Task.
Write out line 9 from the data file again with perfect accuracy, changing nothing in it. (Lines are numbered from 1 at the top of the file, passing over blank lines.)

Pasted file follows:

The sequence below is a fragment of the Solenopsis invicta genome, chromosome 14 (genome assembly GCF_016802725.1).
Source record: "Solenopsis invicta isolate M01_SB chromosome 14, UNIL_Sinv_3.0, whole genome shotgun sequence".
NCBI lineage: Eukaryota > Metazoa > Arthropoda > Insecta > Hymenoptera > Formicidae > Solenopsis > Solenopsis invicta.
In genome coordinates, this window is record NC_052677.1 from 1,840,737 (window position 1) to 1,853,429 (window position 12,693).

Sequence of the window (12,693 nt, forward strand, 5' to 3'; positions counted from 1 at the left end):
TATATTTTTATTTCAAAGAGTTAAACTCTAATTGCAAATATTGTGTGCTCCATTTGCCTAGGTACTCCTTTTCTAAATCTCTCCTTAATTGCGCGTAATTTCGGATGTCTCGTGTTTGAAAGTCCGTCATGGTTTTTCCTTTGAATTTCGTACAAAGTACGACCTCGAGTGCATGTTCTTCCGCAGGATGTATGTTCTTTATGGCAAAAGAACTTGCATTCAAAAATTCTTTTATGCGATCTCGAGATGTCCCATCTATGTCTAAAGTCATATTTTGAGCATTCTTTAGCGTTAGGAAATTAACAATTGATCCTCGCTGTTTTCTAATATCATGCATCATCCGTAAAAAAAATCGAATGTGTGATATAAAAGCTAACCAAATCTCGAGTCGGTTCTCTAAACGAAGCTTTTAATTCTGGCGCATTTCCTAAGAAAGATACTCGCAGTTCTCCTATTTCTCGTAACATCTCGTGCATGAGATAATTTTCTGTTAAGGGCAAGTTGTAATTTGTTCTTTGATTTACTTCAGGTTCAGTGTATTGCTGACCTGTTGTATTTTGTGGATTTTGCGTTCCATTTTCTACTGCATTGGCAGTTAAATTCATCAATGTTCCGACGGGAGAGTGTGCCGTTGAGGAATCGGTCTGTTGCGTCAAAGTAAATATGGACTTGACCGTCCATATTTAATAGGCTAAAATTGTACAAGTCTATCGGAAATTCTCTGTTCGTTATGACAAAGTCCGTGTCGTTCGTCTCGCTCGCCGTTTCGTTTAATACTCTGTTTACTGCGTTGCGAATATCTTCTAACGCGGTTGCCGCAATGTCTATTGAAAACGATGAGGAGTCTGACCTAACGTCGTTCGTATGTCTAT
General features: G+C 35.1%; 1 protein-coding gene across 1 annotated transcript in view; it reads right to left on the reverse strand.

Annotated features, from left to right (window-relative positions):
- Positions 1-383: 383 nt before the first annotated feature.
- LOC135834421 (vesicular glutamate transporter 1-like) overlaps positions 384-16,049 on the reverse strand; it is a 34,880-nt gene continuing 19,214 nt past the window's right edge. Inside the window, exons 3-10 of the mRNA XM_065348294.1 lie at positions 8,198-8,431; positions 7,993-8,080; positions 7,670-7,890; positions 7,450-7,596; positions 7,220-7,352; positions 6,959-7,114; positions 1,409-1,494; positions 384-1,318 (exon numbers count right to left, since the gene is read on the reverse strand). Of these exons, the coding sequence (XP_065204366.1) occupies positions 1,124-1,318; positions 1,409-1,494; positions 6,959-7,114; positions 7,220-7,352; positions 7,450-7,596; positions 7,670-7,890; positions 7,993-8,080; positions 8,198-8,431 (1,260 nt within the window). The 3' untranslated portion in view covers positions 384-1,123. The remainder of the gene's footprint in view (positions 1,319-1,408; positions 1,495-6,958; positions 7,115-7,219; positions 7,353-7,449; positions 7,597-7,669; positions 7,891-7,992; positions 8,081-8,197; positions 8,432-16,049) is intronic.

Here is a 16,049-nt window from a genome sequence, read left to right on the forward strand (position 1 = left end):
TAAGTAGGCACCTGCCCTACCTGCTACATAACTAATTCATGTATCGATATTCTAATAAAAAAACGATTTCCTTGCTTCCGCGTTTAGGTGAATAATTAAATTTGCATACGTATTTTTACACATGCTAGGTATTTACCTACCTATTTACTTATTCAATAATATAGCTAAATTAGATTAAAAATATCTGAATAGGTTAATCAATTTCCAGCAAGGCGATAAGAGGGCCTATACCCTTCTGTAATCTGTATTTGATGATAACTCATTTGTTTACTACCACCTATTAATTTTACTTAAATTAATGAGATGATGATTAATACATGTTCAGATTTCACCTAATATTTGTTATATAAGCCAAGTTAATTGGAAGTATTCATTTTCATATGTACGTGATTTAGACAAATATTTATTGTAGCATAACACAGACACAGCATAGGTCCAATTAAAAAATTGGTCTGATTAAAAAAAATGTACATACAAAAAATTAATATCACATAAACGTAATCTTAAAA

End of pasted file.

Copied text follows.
- Positions 1-383: 383 nt before the first annotated feature.